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Haskell is a functional programming language that can be used for operating system development.

This page won't describe the pros and cons or the features of using Haskell for kernel development. You can find out more about Haskell on Wikipedia. Just like with most other languages, you still require some assembly to jump into your Haskell code.


Getting started

The most popular method though has been to use a small C or assembly microkernel, and use Haskell to implement the servers.

Being a functional programming language, it may be hard to adapt a lot of example code written in imperative languages, therefore a heavy theoretical understanding of operating systems and the concepts involved is required. That being said, you're not completely alone; try Googling for "Haskell on Bare Bones", and more general terms such as "Functional Languages in Operating Systems".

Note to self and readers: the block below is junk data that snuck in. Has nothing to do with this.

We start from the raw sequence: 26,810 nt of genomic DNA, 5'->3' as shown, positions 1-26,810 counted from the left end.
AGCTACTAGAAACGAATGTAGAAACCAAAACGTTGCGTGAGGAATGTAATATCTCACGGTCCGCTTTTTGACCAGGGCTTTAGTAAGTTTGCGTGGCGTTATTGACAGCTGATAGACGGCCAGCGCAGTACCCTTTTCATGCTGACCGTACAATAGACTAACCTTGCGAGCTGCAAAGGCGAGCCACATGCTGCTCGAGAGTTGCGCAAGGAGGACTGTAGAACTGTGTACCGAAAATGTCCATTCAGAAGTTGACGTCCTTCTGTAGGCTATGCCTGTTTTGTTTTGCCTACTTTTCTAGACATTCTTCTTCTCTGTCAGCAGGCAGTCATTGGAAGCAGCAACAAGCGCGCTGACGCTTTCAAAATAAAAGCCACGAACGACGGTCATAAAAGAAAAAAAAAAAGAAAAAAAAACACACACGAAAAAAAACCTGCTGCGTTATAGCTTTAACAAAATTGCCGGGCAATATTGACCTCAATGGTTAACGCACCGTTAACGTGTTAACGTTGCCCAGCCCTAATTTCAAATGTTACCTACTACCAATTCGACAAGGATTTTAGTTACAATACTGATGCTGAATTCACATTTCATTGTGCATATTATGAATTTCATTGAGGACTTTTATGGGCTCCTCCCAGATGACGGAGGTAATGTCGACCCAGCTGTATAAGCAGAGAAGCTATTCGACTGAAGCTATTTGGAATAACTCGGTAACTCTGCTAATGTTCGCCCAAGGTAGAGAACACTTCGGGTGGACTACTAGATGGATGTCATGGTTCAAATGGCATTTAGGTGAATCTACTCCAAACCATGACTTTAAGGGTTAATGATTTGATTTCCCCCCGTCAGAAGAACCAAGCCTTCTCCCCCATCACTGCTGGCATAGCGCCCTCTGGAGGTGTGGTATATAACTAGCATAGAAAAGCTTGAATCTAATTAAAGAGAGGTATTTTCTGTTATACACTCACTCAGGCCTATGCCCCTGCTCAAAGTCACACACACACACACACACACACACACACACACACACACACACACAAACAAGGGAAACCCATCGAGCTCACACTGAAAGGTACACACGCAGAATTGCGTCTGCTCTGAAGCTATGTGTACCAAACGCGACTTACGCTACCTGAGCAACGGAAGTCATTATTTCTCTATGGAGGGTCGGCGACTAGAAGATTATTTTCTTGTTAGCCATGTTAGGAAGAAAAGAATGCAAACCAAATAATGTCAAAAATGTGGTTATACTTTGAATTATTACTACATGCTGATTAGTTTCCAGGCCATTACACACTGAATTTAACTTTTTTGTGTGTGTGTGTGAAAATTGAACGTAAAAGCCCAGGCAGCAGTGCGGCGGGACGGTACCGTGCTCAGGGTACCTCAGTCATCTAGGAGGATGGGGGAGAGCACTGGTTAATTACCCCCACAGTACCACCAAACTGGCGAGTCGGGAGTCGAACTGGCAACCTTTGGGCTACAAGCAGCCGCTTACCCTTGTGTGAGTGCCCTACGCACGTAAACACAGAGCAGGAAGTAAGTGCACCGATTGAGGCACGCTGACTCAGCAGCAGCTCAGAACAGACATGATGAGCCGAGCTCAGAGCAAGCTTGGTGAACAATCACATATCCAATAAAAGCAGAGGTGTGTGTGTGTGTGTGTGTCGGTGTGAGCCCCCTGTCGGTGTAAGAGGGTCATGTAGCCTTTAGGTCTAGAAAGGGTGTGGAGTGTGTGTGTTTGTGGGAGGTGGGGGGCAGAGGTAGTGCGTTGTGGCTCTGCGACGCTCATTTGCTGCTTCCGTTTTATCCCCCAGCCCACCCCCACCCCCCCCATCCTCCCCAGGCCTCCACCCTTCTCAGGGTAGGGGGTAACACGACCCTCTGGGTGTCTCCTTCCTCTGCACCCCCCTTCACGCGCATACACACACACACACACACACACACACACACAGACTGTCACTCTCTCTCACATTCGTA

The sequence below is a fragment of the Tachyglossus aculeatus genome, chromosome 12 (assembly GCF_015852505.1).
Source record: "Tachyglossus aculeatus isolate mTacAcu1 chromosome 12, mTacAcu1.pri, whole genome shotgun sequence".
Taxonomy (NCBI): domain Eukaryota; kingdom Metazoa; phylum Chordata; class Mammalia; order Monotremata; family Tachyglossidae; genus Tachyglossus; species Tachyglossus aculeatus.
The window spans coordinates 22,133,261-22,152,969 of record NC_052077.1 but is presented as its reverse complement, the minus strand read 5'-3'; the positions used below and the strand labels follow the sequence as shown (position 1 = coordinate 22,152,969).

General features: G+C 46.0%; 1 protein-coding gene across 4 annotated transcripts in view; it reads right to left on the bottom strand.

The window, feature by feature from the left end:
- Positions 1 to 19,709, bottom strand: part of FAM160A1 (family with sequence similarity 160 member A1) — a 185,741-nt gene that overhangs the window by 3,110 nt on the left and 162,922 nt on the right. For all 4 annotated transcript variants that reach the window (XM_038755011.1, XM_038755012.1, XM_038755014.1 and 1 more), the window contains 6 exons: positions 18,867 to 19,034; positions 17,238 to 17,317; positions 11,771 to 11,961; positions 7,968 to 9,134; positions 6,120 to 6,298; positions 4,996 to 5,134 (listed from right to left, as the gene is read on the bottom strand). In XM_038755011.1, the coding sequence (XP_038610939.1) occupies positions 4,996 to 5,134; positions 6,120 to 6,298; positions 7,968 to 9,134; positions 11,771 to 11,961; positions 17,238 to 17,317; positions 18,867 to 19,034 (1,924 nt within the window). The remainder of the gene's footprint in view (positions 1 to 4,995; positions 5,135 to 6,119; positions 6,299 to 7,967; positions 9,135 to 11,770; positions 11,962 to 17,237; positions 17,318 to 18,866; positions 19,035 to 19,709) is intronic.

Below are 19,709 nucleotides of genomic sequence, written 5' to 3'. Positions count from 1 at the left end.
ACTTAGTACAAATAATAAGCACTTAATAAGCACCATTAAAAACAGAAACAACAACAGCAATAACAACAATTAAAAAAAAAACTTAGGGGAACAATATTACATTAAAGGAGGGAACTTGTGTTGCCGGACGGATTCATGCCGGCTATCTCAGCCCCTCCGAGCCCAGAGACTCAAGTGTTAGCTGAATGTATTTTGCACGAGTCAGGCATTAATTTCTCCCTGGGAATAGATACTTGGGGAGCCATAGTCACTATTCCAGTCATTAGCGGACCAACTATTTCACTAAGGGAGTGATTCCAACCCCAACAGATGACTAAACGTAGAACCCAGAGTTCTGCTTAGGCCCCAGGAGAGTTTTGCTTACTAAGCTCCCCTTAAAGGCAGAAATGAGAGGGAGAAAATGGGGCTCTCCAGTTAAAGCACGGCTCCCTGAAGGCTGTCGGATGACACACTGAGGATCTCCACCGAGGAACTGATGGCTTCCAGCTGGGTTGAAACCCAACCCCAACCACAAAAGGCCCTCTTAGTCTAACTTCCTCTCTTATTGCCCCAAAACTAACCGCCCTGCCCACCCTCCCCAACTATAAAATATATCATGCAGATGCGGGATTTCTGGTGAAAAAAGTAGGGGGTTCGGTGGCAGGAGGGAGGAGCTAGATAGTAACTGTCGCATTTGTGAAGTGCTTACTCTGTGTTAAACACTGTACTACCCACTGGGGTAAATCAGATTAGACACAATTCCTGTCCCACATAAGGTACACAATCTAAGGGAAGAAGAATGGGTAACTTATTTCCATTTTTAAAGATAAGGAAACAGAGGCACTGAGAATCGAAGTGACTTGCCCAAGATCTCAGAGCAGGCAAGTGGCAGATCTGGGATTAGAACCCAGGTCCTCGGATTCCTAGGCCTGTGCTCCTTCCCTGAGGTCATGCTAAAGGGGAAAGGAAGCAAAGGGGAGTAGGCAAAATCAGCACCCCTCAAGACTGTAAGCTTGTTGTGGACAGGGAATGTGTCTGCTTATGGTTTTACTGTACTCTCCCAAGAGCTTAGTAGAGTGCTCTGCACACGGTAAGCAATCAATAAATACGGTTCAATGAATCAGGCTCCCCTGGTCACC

The Glasgow Haskell Compiler is the recommended compiler for Haskell. GHC can output executables (though perhaps not in all of the Executable Formats required), assembly, byte code, Core, object files, LLVM (and possibly Clang depending, on the host OS) executables, C--, and finally ANSI C code (which you can send through your favorite C compiler, such as GCC). Caveat emptor: the C output from GHC is highly obfuscated, as it hard-codes stack and heap management, and essentially consists of many small, inter-connected procedures (spaghetti code).

Operating Systems in Haskell

See Also

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